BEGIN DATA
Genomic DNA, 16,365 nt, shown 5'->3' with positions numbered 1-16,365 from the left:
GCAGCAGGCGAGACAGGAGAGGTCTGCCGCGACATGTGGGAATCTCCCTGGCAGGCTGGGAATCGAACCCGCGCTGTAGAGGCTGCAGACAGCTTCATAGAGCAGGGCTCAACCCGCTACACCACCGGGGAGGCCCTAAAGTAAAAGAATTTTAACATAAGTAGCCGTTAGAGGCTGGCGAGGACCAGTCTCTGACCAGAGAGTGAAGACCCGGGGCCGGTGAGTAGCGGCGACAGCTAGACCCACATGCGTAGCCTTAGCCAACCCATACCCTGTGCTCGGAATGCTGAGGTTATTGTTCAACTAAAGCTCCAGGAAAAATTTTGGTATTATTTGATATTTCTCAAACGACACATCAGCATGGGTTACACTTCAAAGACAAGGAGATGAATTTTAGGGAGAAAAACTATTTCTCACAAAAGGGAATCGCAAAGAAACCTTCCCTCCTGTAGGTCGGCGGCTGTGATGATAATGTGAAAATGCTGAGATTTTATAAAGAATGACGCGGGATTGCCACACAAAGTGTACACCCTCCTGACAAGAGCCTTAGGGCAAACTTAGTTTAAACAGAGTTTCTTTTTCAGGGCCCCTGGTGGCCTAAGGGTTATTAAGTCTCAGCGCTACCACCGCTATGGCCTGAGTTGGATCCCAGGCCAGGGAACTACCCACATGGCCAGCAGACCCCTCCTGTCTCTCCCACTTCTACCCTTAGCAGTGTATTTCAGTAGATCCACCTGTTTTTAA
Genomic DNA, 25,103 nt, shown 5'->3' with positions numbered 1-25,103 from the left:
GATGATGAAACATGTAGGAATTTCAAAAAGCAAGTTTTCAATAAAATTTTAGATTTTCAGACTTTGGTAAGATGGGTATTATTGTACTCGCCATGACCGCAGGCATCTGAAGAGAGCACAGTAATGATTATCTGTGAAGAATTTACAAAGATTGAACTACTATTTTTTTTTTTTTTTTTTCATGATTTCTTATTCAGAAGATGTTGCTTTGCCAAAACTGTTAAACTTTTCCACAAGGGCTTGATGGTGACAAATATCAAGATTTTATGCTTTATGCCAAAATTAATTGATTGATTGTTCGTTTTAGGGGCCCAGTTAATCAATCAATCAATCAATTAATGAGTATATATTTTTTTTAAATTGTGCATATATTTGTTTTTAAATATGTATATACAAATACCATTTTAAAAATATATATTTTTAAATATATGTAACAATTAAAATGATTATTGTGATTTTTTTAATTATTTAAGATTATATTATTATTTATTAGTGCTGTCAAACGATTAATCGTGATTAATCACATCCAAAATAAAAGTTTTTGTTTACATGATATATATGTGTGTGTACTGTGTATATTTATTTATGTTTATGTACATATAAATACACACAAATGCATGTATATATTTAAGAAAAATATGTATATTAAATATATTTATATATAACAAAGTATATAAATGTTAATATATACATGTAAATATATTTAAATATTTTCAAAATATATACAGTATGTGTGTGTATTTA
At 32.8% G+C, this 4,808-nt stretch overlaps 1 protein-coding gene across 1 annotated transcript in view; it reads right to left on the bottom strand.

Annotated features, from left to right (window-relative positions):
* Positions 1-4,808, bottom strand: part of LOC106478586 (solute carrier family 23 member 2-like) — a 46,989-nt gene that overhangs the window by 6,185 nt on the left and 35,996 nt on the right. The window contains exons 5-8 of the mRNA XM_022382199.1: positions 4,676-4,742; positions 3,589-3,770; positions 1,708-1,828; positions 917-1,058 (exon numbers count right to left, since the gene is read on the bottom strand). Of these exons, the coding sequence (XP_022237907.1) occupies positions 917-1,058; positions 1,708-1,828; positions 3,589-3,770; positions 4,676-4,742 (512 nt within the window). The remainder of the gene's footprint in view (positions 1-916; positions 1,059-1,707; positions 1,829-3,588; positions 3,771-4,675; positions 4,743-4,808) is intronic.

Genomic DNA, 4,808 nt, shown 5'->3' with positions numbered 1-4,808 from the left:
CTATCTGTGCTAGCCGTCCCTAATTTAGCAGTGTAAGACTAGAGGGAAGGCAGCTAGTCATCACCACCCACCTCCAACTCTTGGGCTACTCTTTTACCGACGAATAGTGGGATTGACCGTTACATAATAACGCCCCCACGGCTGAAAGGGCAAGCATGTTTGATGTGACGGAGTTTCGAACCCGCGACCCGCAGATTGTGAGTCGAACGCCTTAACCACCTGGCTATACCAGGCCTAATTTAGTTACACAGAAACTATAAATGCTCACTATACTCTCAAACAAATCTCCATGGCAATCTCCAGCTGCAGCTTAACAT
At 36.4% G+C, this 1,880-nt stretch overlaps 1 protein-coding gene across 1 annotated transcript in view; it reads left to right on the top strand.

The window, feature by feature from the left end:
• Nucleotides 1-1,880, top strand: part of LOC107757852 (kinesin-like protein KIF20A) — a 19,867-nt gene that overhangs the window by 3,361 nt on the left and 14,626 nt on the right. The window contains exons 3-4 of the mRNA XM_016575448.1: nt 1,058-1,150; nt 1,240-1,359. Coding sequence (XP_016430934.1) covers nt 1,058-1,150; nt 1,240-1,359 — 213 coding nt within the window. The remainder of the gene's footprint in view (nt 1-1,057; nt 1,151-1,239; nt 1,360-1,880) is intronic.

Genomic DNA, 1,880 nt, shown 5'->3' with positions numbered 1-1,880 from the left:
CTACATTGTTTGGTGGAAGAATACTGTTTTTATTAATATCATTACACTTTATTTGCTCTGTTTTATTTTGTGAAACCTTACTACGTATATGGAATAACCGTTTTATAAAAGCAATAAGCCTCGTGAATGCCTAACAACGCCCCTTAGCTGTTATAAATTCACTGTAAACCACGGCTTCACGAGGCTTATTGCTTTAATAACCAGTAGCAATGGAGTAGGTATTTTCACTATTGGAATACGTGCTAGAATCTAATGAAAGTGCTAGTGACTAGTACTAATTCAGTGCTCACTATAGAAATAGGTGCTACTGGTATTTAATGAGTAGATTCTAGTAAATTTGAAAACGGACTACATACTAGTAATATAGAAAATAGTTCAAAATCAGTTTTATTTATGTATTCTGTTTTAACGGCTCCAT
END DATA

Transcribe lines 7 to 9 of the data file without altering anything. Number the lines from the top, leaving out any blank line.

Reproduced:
* Positions 1-4,808, bottom strand: part of LOC106478586 (solute carrier family 23 member 2-like) — a 46,989-nt gene that overhangs the window by 6,185 nt on the left and 35,996 nt on the right. The window contains exons 5-8 of the mRNA XM_022382199.1: positions 4,676-4,742; positions 3,589-3,770; positions 1,708-1,828; positions 917-1,058 (exon numbers count right to left, since the gene is read on the bottom strand). Of these exons, the coding sequence (XP_022237907.1) occupies positions 917-1,058; positions 1,708-1,828; positions 3,589-3,770; positions 4,676-4,742 (512 nt within the window). The remainder of the gene's footprint in view (positions 1-916; positions 1,059-1,707; positions 1,829-3,588; positions 3,771-4,675; positions 4,743-4,808) is intronic.

Genomic DNA, 4,808 nt, shown 5'->3' with positions numbered 1-4,808 from the left:
CTATCTGTGCTAGCCGTCCCTAATTTAGCAGTGTAAGACTAGAGGGAAGGCAGCTAGTCATCACCACCCACCTCCAACTCTTGGGCTACTCTTTTACCGACGAATAGTGGGATTGACCGTTACATAATAACGCCCCCACGGCTGAAAGGGCAAGCATGTTTGATGTGACGGAGTTTCGAACCCGCGACCCGCAGATTGTGAGTCGAACGCCTTAACCACCTGGCTATACCAGGCCTAATTTAGTTACACAGAAACTATAAATGCTCACTATACTCTCAAACAAATCTCCATGGCAATCTCCAGCTGCAGCTTAACAT